Beatrix Potter’s Inspiring Legacy in Kendal Museum

BryanOn Tuesday we went to the launch of an exhibition at the museum in Kendal, Cumbria. Beatrix Potter’s Inspiring Legacy exhibition marks the 150th anniversary of her birth. Rather than focusing on her illustrated children’s books, which are known worldwide, it highlights her lesser-known scientific legacy and her influence on artists today.

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Bryan has loaned the museum original artwork from The Tale of One Bad Rat, inspired by Potter’s books. Seven contemporary local artists are also featured.

Bryan’s pages are displayed next to Beatrix Potter’s work. He’s delighted to be in such good company!
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The exhibition also displays some of Potter’s personal collection of paintings by artists she admired, including Randolph Caldicott, on loan from Kendal Town Council.
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Afterwards we caught up on developments for this year’s Lakes International Comic Art Festival over dinner with Julie Tate, festival organiser, and fellow patron, Sean Phillips. Tickets on sale soon!

September update

outsideCartmelFellSeptember draws to a sunny and fruitful close. At least, it does here in Sunderland. So I guess it’s time for another update. At the beginning of the month we enjoyed a five-day break in Hawkshead in the Lake District. Alwyn came over from Manchester for a hugely welcome overnight visit. We really don’t see him often enough these days, so it was lovely having him stay. Before taking him to the Mason’s Arms for lunch, we called at Cartmel Fell church close by.
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Both locations may be recognisable from The Tale of One Bad Rat. In the graveyard, Bryan and Alwyn were, as ever, using their cameras to collect textures.
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One shot that Bryan took inspired Alwyn to create this evocative tribute to his deeply missed friend Yo:
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The following weekend we had a short trip to St Peter Port, Guernsey’s capital, for a book festival talk and exhibition opening (that I’ve mentioned already here).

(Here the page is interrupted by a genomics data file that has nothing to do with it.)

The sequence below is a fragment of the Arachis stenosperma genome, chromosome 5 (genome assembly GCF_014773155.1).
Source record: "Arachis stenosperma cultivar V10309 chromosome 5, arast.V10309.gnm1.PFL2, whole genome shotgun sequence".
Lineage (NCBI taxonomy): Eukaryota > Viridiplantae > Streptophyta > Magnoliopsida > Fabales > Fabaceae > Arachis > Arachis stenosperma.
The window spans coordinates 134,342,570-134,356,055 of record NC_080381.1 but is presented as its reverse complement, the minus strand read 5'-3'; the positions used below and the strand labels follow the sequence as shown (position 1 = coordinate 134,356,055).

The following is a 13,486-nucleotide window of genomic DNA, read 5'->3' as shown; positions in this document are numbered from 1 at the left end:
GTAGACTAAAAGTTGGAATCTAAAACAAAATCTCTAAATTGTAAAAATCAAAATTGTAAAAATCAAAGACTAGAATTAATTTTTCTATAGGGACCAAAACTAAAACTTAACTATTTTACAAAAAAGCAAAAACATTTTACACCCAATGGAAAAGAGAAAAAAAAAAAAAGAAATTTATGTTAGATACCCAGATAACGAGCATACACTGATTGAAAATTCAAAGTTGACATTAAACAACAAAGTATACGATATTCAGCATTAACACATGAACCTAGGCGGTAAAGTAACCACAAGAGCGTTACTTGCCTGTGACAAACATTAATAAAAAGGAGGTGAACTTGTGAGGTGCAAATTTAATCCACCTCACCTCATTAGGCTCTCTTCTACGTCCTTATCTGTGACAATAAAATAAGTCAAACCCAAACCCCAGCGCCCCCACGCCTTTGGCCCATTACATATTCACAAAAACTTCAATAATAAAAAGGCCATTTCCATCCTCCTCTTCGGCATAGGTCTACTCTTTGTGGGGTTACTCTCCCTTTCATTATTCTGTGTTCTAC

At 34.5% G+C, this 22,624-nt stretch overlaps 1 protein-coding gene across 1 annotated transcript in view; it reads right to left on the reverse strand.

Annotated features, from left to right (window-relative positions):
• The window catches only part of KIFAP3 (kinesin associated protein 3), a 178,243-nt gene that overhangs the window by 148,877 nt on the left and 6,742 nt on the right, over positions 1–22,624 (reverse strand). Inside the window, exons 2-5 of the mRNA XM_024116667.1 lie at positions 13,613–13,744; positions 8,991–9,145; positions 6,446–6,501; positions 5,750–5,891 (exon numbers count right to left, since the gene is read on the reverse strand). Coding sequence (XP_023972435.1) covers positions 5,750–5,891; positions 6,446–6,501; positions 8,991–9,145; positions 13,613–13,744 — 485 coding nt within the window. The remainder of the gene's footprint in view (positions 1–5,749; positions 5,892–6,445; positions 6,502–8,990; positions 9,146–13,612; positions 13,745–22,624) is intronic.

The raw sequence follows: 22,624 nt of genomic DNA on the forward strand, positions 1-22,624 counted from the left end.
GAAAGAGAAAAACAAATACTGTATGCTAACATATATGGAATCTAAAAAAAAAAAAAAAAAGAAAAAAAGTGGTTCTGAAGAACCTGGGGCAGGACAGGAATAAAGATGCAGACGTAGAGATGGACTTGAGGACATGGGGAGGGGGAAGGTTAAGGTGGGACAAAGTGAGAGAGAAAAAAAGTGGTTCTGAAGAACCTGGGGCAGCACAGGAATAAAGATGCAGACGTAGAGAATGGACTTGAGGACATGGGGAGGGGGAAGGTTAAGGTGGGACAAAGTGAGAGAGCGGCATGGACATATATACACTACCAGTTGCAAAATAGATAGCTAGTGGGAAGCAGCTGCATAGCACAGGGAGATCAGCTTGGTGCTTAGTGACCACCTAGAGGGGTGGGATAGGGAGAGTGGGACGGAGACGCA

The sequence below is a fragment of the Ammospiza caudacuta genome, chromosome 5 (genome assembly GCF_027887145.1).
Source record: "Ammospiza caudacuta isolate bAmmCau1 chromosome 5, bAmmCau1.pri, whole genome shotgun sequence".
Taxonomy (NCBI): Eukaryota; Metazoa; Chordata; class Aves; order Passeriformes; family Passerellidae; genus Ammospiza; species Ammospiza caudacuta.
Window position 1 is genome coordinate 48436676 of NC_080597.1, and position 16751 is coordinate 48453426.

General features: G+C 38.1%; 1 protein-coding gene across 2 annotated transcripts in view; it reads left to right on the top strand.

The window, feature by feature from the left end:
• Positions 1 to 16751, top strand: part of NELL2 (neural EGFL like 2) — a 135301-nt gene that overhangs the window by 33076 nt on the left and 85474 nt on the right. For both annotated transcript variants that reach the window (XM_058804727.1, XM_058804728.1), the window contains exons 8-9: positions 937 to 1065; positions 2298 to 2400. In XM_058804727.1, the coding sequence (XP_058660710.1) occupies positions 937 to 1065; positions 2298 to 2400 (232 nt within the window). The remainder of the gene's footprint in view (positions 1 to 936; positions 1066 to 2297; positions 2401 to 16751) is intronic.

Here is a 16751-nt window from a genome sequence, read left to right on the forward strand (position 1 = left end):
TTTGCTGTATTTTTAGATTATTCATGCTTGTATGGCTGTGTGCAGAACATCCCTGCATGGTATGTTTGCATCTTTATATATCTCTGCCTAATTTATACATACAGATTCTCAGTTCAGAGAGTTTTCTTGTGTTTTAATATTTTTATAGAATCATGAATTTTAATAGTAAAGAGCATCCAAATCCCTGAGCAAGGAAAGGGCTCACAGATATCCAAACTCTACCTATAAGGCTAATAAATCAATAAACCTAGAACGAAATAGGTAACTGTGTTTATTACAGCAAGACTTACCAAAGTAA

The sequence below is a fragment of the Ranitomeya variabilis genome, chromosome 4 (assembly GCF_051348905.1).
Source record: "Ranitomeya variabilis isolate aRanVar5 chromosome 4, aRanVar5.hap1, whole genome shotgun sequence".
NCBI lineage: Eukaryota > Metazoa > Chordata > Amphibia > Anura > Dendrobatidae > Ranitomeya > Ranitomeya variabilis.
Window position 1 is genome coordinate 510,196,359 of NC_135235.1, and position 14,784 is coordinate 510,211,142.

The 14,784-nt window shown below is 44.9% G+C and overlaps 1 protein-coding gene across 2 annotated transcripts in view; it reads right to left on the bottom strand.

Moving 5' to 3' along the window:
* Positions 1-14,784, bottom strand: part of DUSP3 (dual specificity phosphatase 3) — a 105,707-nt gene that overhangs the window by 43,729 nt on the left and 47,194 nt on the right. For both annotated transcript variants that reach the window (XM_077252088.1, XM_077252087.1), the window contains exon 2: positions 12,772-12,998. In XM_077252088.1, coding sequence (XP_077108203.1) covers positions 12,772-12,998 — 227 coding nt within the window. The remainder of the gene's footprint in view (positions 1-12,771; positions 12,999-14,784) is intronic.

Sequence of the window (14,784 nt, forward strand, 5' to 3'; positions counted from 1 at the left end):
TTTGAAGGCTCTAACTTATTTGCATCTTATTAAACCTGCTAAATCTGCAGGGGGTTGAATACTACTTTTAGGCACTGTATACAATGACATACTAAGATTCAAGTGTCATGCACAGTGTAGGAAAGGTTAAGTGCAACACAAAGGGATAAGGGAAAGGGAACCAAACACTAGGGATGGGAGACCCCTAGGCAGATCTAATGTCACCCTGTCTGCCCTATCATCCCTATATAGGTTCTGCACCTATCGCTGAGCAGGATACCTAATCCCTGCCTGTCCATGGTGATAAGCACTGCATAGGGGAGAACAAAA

Bryan in St Peter Port
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Mary in St Peter Port
We spent a day there sightseeing, taking in Victor Hugo’s very quirky and interesting house. Here’s Bryan in his garden and me in his workplace up in the garret:
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Mary in Hugo's workplace
comicartSo, what’s in store for October? Well, we’re gearing up for the 3rd Lakes International Comic Art Festival in Kendal. I’ve posted about our contributions already here. Bryan’s ‘How I create a graphic novel’ session is now fully booked, but tickets are still available for the other events. I can’t wait to tell all about the next book! I’ll also have the apples 2pleasure of hosting Karrie Fransman’s event on Sunday morning. Finally, at the end of next month we’re doing a talk on Sally Heathcote Suffragette at Sunderland’s City library as part of the Sunderland Literature Festival. It’s on Halloween but, as it’s at lunchtime, we won’t be finishing off with apple-bobbing.

October update: a month of festivals

“This is the first graphic novel I’ve ever bought!” How I love hearing that!

We’ve been on the move with Sally Heathcote again, starting with Charleston in CharlestonEast Sussex in late September. And, yes, we seem to be making converts as we go. At book signings following our literary festival talks, some people are sure to say: “This is the first graphic novel I’ve ever bought!”

Our Charleston Small Wonder Festival appearance was in an old barn fitted out as a performance space, in the grounds of the Bloomsbury Group’s farmhouse and garden. The house became home to the artists Vanessa Bell and Duncan Grant in 1916.

Palace GreenKate joined us for a Durham Book Festival event, which was in the Palace Green library close by the castle and cathedral. In the morning I’d been in the equally imposing Durham Town Hall, conducting an interview with Laura Bates on her Everyday Sexism project and book.